Colors:  With 16 outside and 12 inside fabrics to choose from, there is no excuse not to look your best.

Balancing Weight and Warmth

Save weight on the jacket so you can go big on the resupply. Photo courtesy of SpiceRack

As far as I’m concerned, insulated jackets are defined by their ability to balance two important values: weight and warmth.  In the field of mid-weight insulation, the Torrid APEX is a strong contender in both categories. And when it comes to weight, it’s kind of embarrassing how much lighter it is than the others. Despite measuring almost half the weight of my Arc’teryx Atom LT Hoody (12.8 ounces), the Torrid APEX is noticeably warmer. I appreciated the low weight of the jacket when it was in my backpack, and I was a huge fan of the warmth when the temperature was well below freezing. The CDT forced me to treasure every shred of warmth that I could swaddle close.


Dyneema tape covers small tears in the 10D nylon around the hand pocket. Fixed, easy peasy.

In the name of cutting ounces, durability is often sacrificed.  I really try to baby my insulating layers, and upon receiving my Torrid APEX in the mail it was apparent that I would need to take my coddling to the next level if I wanted to have a functioning jacket by the end of the CDT.  To achieve the super low weight, compromises must be made, and the durability of the nylon fabric appeared to be a big one.  EE offers three different fabric weights—7D, 10D, 20D—in order of increasing weight and strength.  I went with 10D on the outside, and 7D on the inside.

My durability concerns turned out to be unwarranted.  Even though the cold weather on the CDT kept me huddled in this jacket for literally days at a time, either hiking, sleeping, eating, pooping, it made it to the end in good shape.  I was careful not to wear it while pushing through overgrown brush, and a few small tears at the tops of the hand pockets and a nasty funk are the only enduring signs of the adventure.  I’ve never worn an insulated jacket harder by a long shot, even on the PCT, and the Torrid APEX handled it all, leaving me impressed and grateful.  The rips in the nylon were easy to repair with Dyneema tape. The largest was caused by catching a pocket on a cattle fence in New Mexico.

Fit and Finish

Funky cuffs. The inner fabric (orange) followed my hand through the cuff.

The fit and finish of the Torrid APEX is where this jacket falls behind the competition.  Generally speaking, it is not form fitting at all.  This is good for layering underneath, but the design is basic. The hood on the Torrid APEX has room for improvement.  I found myself wishing it were bigger to fit around my warm hat or other hood layers. I suppose that a small hood helps keep the total weight down, so at least there’s that.  This hood is definitely not helmet compatible.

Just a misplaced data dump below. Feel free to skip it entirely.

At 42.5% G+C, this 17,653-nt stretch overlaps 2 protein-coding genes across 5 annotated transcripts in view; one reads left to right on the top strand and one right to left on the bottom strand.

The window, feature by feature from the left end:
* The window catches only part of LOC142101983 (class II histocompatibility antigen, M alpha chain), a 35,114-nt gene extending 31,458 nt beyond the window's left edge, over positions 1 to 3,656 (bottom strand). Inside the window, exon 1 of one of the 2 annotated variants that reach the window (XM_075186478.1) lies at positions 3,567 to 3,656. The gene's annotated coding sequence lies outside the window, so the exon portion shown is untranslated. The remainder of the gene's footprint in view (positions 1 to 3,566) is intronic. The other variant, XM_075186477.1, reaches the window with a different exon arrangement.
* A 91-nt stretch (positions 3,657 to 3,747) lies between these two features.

There was also some funkiness with the cuffs.  The inner sleeve fabric always followed my hands beyond the elastic, which was annoying and unstylish without affecting function.  Minor, but worth mentioning.  So summing up, this jacket is a (tremendously) functional layer, not one to wear to a hipster brewery with a Patagucci crowd.

Women’s version:  It is best suited to narrow-hipped, short-torso bodies.  My partner wished for more flare at the hem and a longer jacket body, which was curiously shorter than on the men’s version.  She even recommended that women buy the men’s version of this jacket to reduce draftiness.


Small jacket for a small dude. Photo courtesy of SpiceRack

The Torrid APEX’s sizing is consistent with other brands that I have used.  I am 5 feet, 7 inches, 140 pounds on a good day, and the small fit great.  As mentioned above, the jacket is on the roomier side, which was beneficial for layering up on cold days.


Well below freezing on a clear day in New Mexico. I learned to appreciate every bit of warmth on the CDT.

  • Lightweight: 7.25 ounces only. That is way low when compared with similar jackets.  Like half the weight.  It’s lighter than my hiking shirt by a touch.  Weight will vary based on custom option choices.